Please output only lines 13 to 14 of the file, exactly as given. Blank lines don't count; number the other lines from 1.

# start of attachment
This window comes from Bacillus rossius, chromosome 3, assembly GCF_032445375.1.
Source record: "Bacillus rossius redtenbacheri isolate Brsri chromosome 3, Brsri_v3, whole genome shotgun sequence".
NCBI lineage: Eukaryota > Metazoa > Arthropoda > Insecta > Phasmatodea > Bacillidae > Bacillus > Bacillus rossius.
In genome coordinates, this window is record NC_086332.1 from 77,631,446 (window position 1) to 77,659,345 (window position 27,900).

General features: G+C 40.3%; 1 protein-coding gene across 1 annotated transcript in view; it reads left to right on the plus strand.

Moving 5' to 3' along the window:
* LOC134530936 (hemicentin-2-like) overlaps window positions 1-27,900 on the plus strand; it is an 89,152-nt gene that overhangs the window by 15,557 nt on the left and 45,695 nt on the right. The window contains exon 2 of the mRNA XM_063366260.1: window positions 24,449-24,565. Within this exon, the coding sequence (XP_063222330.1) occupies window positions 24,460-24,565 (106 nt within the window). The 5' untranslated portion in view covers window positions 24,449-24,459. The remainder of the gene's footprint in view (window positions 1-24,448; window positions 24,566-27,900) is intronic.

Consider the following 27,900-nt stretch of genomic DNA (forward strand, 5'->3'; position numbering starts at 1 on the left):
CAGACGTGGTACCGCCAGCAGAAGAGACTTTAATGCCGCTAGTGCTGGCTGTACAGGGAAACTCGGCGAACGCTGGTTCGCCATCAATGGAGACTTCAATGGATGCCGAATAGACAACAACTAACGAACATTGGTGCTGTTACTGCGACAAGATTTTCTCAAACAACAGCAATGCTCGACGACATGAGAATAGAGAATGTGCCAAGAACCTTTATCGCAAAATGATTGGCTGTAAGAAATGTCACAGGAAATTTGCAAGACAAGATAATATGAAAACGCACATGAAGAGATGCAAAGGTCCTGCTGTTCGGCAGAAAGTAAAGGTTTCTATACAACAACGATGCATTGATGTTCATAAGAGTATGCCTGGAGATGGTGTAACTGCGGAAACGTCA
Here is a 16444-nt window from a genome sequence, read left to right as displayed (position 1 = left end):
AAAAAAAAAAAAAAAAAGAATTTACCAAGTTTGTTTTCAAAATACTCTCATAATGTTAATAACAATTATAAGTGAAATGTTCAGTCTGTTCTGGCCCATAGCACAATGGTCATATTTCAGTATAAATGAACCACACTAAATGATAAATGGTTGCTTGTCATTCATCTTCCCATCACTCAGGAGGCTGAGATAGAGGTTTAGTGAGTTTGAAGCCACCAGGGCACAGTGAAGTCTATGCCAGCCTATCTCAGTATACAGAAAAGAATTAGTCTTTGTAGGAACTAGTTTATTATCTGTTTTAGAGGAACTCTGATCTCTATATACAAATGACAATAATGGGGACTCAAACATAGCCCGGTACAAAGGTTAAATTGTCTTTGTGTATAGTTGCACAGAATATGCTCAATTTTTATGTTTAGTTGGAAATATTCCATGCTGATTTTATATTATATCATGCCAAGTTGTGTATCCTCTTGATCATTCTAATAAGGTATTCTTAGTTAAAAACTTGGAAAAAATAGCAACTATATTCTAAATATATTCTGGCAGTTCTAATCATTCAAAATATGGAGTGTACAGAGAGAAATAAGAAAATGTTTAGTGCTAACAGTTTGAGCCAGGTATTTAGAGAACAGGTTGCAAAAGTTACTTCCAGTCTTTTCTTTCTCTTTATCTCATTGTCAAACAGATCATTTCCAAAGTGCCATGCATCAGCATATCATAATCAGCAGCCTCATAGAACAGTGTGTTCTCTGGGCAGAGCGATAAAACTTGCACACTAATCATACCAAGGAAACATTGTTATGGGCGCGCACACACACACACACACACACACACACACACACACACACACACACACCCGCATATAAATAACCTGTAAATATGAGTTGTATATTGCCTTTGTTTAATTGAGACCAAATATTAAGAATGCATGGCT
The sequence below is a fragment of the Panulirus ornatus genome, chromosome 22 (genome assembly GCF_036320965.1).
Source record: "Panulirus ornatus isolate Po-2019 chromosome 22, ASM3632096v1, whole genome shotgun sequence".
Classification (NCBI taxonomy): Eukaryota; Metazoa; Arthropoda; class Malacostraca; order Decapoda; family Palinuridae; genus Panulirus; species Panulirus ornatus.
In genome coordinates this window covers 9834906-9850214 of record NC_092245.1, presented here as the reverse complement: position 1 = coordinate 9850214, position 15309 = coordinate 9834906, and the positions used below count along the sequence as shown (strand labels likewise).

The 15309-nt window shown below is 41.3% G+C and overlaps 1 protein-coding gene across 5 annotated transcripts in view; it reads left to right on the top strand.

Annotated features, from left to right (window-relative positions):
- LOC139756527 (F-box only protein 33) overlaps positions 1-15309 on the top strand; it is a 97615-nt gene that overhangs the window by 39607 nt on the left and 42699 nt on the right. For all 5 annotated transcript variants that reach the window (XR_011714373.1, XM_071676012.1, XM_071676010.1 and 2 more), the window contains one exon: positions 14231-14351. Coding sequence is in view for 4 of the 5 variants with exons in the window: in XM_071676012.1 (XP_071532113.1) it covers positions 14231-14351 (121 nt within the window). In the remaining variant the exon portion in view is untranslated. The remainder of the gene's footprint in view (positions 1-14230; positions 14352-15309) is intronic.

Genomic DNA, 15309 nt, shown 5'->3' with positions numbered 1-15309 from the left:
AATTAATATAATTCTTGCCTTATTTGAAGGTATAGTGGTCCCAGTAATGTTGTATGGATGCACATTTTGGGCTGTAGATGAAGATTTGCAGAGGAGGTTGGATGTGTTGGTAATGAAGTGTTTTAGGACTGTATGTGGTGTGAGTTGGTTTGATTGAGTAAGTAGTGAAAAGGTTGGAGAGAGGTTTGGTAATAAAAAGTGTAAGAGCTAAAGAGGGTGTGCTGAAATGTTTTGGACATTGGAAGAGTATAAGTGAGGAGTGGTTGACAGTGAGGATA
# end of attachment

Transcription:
Source record: "Panulirus ornatus isolate Po-2019 chromosome 22, ASM3632096v1, whole genome shotgun sequence".
Classification (NCBI taxonomy): Eukaryota; Metazoa; Arthropoda; class Malacostraca; order Decapoda; family Palinuridae; genus Panulirus; species Panulirus ornatus.